PHOENIX (AP) — The Arizona correctional officers union said Monday that they’re worried the sexual assault of a guard shows that prison understaffing has created a safety threat.
A spokesman for the Arizona Correctional Peace Officers Association said Corrections Department Director Charles Ryan has made the problem worse by firing officers when lesser punishments are possible.
“We’re concerned about staffing, which always comes into play: short staffing,” spokesman Robert Blackmer said. “We certainly call on the management to make some serious efforts to protect all the employees because staff assaults are at a record high.”
But Andrew Wilder, spokesman for the Corrections Department, said the state prison complex in Yuma has its full complement of 744 corrections officers and the unit where the April 13 assault happened had all but two of its 40 assigned officers on duty that day.
“The person who needs to be accountable for this violent act is the inmate suspect,” Wilder said.
The Department of Corrections acknowledged the assault by an inmate with a history of violence late Friday.
The guard was meeting with inmate Fernandes Masters, 31, in a housing unit office when he attacked her, Corrections spokesman Andrew Wilder said. Masters was eventually stopped by other guards, he said.
The department plans to seek sexual assault, kidnapping and attempted murder against Masters, was convicted of killing his stepfather in 2004 while robbing him to get money for drugs. He is serving a life sentence.
Masters’ lawyer from the 2004 case has not returned calls seeking comment.
An investigation is ongoing, Wilder said, but an initial review found that no prison policies or procedures were violated.
Blackmer said the inmate choked the female guard and was removing her clothes when other officers intervened. She has not been identified but is a union member.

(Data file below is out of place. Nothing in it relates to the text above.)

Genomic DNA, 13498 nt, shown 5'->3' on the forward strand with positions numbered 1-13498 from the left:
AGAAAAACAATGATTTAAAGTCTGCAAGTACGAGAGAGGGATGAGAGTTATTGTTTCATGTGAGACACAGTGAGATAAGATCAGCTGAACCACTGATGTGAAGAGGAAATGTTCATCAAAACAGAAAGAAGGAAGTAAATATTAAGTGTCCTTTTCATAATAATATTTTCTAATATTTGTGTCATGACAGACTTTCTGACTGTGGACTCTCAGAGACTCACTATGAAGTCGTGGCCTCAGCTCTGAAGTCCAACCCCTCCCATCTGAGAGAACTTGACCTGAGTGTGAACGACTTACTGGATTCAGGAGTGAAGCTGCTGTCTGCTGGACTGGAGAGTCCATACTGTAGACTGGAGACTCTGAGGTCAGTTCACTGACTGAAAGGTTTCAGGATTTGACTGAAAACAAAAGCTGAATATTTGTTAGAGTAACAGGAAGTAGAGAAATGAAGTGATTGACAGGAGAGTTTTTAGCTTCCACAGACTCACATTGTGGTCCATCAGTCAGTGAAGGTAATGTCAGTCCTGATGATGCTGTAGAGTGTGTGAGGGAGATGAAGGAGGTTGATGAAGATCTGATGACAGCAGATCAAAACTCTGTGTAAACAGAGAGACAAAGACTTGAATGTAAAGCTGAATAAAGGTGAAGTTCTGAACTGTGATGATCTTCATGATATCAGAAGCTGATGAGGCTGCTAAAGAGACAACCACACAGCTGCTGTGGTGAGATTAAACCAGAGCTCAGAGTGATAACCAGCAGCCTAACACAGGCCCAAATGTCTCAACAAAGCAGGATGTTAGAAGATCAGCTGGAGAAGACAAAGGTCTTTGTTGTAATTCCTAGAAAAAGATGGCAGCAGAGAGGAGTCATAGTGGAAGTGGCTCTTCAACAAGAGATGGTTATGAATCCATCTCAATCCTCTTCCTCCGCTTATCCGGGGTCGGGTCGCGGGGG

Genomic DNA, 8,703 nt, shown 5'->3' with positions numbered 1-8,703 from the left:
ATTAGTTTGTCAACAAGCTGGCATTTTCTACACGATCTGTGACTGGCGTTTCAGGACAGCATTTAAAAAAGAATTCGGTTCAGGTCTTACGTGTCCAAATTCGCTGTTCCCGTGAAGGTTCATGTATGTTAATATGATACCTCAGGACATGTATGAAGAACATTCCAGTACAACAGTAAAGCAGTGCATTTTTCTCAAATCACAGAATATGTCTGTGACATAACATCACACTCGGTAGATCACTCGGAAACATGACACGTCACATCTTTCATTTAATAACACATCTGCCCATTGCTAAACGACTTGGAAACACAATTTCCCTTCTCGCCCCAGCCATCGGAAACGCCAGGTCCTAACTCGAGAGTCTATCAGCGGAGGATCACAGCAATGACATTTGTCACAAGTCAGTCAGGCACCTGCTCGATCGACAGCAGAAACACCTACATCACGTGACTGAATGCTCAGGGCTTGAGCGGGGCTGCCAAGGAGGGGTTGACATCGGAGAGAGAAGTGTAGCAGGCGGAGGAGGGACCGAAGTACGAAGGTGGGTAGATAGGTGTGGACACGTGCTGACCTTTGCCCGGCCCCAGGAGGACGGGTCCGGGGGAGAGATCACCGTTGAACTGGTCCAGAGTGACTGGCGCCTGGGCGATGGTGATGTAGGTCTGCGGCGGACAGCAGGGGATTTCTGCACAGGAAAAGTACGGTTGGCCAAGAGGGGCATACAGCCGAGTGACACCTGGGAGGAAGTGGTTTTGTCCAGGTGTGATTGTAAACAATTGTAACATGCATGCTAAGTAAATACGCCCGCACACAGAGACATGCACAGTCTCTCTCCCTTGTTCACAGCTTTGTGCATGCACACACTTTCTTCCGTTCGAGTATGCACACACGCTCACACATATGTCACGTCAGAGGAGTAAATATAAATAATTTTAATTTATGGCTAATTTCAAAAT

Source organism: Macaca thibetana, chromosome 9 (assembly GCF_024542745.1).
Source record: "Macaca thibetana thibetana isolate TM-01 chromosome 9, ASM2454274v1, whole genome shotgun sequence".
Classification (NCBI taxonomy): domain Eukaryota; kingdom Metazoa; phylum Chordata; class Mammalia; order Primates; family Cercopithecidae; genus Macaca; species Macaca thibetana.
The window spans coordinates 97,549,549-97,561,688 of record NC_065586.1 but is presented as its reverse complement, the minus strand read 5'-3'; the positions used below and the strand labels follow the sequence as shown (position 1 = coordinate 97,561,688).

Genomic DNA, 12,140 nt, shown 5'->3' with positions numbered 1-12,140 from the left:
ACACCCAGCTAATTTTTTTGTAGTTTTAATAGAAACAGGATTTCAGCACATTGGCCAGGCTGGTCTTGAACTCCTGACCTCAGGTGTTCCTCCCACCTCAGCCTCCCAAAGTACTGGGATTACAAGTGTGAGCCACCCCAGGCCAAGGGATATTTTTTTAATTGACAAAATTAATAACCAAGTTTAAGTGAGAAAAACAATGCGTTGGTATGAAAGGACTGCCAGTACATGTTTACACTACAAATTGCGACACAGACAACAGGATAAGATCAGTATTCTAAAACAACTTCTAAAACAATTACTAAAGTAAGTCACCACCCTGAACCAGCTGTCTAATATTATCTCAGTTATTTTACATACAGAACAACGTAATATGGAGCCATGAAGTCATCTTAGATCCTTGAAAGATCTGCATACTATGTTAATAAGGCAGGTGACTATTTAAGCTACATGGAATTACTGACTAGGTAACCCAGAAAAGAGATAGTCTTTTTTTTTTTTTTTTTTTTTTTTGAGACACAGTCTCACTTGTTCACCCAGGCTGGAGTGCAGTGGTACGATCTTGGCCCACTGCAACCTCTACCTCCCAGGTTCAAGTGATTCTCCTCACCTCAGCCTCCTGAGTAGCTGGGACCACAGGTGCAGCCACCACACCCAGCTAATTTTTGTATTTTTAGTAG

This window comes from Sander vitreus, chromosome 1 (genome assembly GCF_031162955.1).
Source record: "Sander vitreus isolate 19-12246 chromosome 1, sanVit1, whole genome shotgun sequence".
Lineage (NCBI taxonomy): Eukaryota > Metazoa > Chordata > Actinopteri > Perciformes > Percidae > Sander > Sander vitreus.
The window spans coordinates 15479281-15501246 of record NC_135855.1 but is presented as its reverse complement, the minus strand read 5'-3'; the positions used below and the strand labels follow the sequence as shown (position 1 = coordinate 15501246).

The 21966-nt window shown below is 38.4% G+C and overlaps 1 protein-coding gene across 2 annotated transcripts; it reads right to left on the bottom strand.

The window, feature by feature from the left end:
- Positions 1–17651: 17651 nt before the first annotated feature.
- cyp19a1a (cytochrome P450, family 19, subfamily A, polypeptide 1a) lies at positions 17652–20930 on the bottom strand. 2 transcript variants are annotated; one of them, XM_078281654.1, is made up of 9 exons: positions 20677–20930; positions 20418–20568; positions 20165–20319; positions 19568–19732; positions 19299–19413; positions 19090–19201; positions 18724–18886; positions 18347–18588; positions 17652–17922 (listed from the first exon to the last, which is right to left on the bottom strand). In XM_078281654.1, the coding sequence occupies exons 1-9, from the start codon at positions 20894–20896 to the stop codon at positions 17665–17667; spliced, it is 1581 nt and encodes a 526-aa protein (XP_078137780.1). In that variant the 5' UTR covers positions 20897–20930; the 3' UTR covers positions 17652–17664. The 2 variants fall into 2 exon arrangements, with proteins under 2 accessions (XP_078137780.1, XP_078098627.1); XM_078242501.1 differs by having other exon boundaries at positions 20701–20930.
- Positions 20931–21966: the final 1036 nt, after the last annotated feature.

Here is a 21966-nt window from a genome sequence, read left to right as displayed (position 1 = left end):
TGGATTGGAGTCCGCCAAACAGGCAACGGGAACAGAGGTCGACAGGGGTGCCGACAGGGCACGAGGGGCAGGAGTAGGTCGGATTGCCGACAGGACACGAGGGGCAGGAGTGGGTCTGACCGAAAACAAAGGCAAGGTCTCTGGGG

The woman was a Corrections Officer 3, a post that essentially acts as a counselor for prisoners, Blackmer said.
The assault follows the January 2014 rape of a female teacher at another prison that brought intense criticism of the Arizona prison procedures for safeguarding corrections workers. The teacher is suing corrections officials for failing to protect her. She was alone in a classroom giving assessment tests to inmates in a sex offender unit at the Eyman prison in Florence when she was attacked.
Chronic understaffing has long been a problem in Arizona’s prisons. Exact system-wide staffing levels weren’t immediately available Friday, but the agency’s 2016-2020 strategic plan said it is a major problem with no easy solution.
Issues cited in the report include low pay, generational issues with differing expectations about technology and work ethic and challenging labor laws.
“Despite the success of improved recruitment efforts, staffing shortages have increased,” the plan said. “One thousand Correctional Officers were hired in Fiscal Year 2014, yet the vacancy rate climbed as a result of challenges with retention. ADC continues to lose staff due to the adverse environment, non-competitive pay, and the increasingly physical nature of confrontations with inmates.”
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